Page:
Try Orion

The Poetry of Power

by Ginger Strand, with photographs by Jason Houston

Published in the May/June 2009 issue of Orion magazine




IN THE SCRUBBY WOODS at the town limits of Peterborough, New Hampshire, there’s a deep trench carved in the forest floor. Climb into it and you’ll notice stone facing; this is no old streambed. Follow it downstream, paralleling the raucous Nubanusit Brook, until it ends at a crumbling stone wall. Toward the top of the wall is a hole, four feet in diameter: the mouth of a giant pipe. Scale the wall and you’ll see the pipe snaking through the woods, half-submerged in the forest loam, until it empties into another, deeper channel. The last section of the pipe, the part where the water rushed down through the blades of a turbine, then into that final channel to rejoin the brook, is missing. What remains, in leafy mounds, is the detritus of industry: scrap metal, wires, still-shiny porcelain insulators. Tug on a half-buried light socket and you might pull a copper filigree lamp sconce out of the dirt. I did. I held it up in the shadows and felt as if I’d yanked up a ghost, the ghost of light. I knew what this ruin was. I’d seen it on old maps: the Peterborough municipal hydroelectric plant, once used to generate 165 horsepower—about 123 kilowatts—that lit the streets and buildings of “Our Town.”

If this plant were put back in operation, even in its 1907 condition, it would produce enough power for about a hundred homes. But it won’t be, and following the sluiceway upstream, I came to the reason: a demolished dam. It’s a sight that would please many environmentalists. Standing there, clutching my light sconce, I had to wonder if maybe it shouldn’t.

IT WOULDN’T PLEASE VERNE. Verne Tower is aptly named, a Martello man: white Stetson, black jeans, work boots built like tanks. His millipede mustache is in danger of being upstaged by his caterpillar eyebrows. He lives in western Massachusetts, where he has farmed or built things his entire life.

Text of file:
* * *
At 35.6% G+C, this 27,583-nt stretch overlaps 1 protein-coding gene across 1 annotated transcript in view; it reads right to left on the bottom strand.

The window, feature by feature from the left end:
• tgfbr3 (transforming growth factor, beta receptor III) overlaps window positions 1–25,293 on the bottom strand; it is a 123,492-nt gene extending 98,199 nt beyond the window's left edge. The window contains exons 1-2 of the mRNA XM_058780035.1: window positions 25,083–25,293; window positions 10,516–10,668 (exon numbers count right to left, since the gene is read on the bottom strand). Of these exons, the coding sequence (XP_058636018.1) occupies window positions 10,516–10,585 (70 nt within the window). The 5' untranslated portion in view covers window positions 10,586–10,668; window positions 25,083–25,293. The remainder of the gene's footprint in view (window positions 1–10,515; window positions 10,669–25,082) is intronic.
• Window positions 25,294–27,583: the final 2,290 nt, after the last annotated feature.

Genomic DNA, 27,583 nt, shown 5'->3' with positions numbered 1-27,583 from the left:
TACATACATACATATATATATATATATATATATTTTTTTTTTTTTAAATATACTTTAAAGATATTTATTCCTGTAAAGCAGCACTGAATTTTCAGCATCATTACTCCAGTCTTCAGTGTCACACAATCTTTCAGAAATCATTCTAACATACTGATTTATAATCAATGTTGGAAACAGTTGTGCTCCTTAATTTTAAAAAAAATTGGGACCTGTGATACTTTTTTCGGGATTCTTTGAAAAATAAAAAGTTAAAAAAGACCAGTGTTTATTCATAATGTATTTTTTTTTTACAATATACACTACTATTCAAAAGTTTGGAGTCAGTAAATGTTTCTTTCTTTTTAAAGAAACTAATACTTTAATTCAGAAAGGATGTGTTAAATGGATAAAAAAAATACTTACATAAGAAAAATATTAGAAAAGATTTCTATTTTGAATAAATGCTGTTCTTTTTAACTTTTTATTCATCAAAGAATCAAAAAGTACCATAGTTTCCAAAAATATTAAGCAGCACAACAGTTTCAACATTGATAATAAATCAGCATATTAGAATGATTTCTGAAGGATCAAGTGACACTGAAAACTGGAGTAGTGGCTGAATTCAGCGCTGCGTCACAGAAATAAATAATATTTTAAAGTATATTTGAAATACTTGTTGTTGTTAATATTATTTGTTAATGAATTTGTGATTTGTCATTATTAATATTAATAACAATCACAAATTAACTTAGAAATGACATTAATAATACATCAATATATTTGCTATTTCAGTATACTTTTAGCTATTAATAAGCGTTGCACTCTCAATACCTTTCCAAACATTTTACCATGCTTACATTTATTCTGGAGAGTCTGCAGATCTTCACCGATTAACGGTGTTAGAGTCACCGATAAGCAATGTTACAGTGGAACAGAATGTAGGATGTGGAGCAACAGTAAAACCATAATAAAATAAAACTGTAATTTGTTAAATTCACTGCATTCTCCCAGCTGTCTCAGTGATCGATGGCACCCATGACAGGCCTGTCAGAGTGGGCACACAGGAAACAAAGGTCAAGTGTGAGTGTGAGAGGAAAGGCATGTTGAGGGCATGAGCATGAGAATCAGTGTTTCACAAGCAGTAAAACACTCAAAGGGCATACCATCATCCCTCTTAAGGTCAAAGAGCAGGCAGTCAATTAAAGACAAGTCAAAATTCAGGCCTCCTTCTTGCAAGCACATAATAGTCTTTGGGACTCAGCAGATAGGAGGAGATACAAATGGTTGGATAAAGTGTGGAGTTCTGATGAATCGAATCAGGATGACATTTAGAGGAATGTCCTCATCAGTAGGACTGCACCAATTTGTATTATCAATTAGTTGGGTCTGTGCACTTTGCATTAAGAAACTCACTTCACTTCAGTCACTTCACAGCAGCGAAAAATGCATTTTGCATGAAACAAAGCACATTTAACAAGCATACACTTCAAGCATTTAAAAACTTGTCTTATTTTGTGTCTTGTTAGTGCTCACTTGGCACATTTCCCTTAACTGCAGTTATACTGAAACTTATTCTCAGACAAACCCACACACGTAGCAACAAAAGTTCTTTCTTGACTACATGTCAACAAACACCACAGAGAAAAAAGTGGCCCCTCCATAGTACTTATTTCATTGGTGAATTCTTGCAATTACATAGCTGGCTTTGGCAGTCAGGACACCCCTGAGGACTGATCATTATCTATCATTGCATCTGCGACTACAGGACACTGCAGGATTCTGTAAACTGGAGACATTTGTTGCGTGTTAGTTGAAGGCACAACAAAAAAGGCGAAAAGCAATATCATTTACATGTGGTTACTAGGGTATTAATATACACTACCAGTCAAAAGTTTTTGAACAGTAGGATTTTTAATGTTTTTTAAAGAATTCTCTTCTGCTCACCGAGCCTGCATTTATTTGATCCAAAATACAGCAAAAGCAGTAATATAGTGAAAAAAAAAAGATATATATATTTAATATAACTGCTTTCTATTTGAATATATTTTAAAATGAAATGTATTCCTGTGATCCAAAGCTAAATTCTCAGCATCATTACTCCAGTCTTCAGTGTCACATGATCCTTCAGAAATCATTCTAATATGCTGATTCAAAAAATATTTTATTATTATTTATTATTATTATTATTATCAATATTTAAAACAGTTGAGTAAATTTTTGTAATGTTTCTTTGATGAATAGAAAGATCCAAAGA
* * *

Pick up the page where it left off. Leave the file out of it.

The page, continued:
Verne is one of those paradoxical men New England mints, the kind with black-rimmed fingernails and graceful hands, a man equally likely to rebuild your truck engine and to say, “I heard a great story on NPR.” Cutting stone is his line today; his low workshop is flanked by redoubts of marble, awaiting appointments with his saw.

“There is no free ride,” he also says.

Sometime in the mid-‘80s, a man named Paul Eckhoff contacted Verne. Paul had bought a crumbling dam and paper mill on the Kinderhook River just across the New York state line. He was in the process of restoring it to make hydropower, and he needed a good craftsman to do some steelwork. Verne went out to Chittenden Falls to take a look. “I’ll help you out for a couple of weeks,” he told Paul. He continued helping for twenty years.

When it came to hydroelectricity, Paul and Verne were autodidacts. They figured out how to restore one of the powerhouse’s main turbines. Then they designed and built another powerhouse for the opposite side of the river. Verne became the plant supervisor, and he and Paul became good friends.

Verne went on to get involved in restoring a dozen or so hydro sites in New England. He built a historic Shaker turbine from archival drawings. He constructed an old-fashioned overshot water wheel. He fabricated control panels from metal lockers and powerhouses from scrap steel. He donned scuba gear to search for a turbine blade that had spun off into the Kinderhook and buried itself in gravel.

Another thing Verne likes to say: “It’s not rocket science.”

One sunny summer day, I drive with Verne to Valatie, New York. The Hudson River valley town is postcard perfect. At its center, a glassy millpond froths over a dam about three feet high, then races in multiple streams down another twenty feet of rocky waterfall. To one side, a concrete sluiceway diverts some of the water into the basement of a white clapboard house: the powerhouse. Verne helped rehabilitate this hydroelectric plant, and he’s showing me around.

“This is cute,” I say.

“Oh, it’s adorable,” agrees Verne.

The powerhouse is locked with a padlock. The combination is written on the siding. Inside, the generator sounds like a sewing machine. It’s painted green with red trim. The powerhouse consists of four small rooms stacked on top of each other. On top, there’s a small apartment for the caretaker. The room we enter holds the generator and controls. The next room down contains the penstock, arching its neck to deliver water to the room below, which is the waterbox, a concrete cube filled with water and a spinning turbine. We can’t go in the waterbox, but we climb a ladder down to a deck outside it. The turbine hums behind the wall. Below us, draft tubes empty noisily into the tailrace, a sylvan channel that reconnects with the river. Above us, power lines take 110 kilowatts of power to the surrounding homes, lighting around a hundred of them.